© maksim pasko dreamstime.com General | April 07, 2020
U.S. chipmaking industry seeks to slow export rule changes
Nine semi-conductor industry groups urged U.S. Commerce Secretary Wilbur Ross slow the momentum to finalizing recently proposed rules that would further limit U.S. exports of semiconductors and other technology to China.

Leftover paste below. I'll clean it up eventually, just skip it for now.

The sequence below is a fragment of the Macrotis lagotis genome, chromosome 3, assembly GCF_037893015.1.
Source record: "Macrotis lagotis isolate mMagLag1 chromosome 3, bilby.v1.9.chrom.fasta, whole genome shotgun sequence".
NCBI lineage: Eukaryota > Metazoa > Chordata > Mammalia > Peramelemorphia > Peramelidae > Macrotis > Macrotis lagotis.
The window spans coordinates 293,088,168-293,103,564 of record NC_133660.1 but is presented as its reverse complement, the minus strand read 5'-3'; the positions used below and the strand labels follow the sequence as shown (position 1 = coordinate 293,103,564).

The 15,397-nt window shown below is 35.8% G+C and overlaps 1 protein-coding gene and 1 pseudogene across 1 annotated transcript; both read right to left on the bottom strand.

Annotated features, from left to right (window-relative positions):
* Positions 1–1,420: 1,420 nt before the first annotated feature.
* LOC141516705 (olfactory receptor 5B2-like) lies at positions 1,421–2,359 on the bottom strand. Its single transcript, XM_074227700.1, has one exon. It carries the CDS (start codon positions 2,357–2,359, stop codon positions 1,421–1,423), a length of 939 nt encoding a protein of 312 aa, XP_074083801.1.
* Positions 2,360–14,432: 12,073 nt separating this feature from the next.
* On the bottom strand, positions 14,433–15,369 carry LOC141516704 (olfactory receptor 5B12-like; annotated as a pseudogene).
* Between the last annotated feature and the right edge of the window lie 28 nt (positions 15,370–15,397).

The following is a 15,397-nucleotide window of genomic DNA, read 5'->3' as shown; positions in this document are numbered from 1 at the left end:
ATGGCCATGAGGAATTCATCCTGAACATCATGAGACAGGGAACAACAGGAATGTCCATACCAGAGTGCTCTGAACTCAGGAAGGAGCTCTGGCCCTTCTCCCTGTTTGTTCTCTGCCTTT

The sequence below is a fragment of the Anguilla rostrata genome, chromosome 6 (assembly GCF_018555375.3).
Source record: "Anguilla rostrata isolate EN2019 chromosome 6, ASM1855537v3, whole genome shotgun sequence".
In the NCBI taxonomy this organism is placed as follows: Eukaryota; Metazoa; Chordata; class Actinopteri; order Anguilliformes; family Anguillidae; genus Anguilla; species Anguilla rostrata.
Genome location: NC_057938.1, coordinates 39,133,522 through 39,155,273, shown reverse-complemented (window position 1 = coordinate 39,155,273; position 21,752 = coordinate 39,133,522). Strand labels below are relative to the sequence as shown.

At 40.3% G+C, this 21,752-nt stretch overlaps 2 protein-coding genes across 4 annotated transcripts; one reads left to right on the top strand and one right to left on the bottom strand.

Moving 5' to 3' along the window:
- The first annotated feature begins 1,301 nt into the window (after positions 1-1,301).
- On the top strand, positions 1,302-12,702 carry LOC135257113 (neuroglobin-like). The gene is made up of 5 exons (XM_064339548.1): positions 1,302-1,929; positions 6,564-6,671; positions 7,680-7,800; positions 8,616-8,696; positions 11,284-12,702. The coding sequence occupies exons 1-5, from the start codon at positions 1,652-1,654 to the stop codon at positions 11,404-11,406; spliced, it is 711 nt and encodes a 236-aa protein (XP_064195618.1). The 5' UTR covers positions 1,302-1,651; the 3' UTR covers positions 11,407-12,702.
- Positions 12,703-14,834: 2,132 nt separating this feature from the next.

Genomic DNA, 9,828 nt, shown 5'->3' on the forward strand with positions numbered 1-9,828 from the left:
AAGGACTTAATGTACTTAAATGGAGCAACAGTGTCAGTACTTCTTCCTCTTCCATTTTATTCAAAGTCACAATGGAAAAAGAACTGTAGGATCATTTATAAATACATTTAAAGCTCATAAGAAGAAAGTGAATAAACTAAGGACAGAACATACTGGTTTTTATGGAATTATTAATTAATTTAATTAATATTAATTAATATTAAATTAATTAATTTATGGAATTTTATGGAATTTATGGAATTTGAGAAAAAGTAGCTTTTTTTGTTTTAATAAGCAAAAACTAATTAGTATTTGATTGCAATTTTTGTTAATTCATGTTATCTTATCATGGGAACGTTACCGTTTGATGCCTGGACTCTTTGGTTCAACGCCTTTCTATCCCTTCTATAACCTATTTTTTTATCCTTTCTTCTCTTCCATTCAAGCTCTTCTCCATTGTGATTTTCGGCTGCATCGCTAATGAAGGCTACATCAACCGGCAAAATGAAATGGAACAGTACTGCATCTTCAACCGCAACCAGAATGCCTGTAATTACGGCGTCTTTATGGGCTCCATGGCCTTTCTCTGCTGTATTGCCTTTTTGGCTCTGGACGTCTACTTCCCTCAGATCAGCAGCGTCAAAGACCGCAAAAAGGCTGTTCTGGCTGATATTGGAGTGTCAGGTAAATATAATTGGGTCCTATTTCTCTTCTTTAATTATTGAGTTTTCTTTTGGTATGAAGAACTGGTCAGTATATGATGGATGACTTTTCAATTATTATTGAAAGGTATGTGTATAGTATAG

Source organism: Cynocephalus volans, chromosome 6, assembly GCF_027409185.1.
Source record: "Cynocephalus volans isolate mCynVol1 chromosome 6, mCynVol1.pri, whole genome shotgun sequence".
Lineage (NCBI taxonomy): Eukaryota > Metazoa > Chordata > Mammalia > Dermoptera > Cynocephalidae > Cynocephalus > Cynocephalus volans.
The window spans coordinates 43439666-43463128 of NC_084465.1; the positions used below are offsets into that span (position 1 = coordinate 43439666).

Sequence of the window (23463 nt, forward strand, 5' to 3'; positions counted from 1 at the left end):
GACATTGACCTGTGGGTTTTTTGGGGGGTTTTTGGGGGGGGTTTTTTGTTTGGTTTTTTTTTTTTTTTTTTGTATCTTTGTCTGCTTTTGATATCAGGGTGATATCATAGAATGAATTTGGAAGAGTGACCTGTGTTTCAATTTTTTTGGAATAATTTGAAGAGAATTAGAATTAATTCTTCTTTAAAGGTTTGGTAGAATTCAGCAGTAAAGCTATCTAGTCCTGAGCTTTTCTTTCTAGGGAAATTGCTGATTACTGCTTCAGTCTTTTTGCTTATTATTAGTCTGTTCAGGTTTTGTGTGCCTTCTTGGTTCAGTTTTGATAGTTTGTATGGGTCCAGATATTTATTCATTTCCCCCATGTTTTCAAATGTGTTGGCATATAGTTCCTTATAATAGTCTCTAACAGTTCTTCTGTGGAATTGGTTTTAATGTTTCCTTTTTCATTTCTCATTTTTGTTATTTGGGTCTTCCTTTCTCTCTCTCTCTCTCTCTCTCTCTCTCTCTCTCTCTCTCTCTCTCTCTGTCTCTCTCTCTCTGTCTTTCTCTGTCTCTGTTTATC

Citing “unintended consequences” such as “significant impacts to the semiconductor industry, its global supply chain, and the broader technology sector,” the letter, signed by the Semiconductor Industry Association and the National Foreign Trade Council, SEMI, and six other groups, urged Ross to allow public comment before putting the rules into effect, Reuters is reporting. The letter also highlighted the role that chips have in current efforts underway to ramp up manufacturing of medical equipment needed to battle the COVID-19 pandemic. “Semiconductors drive the functionality in advanced medical equipment used by health professionals to treat the public,” the letter read. Last week, senior U.S. officials agreed on a set of new controls for high-tech exports to China, as a way of blocking advanced U.S. technology being diverted from commercial to military use, a Reuters source said. Prior to that, officials U.S. officials made it a requirement for foreign entities using U.S. chipmaking equipment to get licenses prior to supplying specific chips technology to China’s Huawei Technologies. In the letter to Ross, SEMI President Ajit Manocha said the most recently proposed changes would harm U.S. chipmaking, a USD 20 billion per year industry. The move would “serve as a disincentive for further investments and innovation in the U.S. and lead to the design-out of U.S. technology and components,” Manocha said. The U.S. Governments recent requirements garnered a terse response from China, with Chinese Foreign Ministry Spokeswoman Hua Chunying urging Washington to stop “slandering” and “do more for the cooperation between our two sides,” Reuters reported.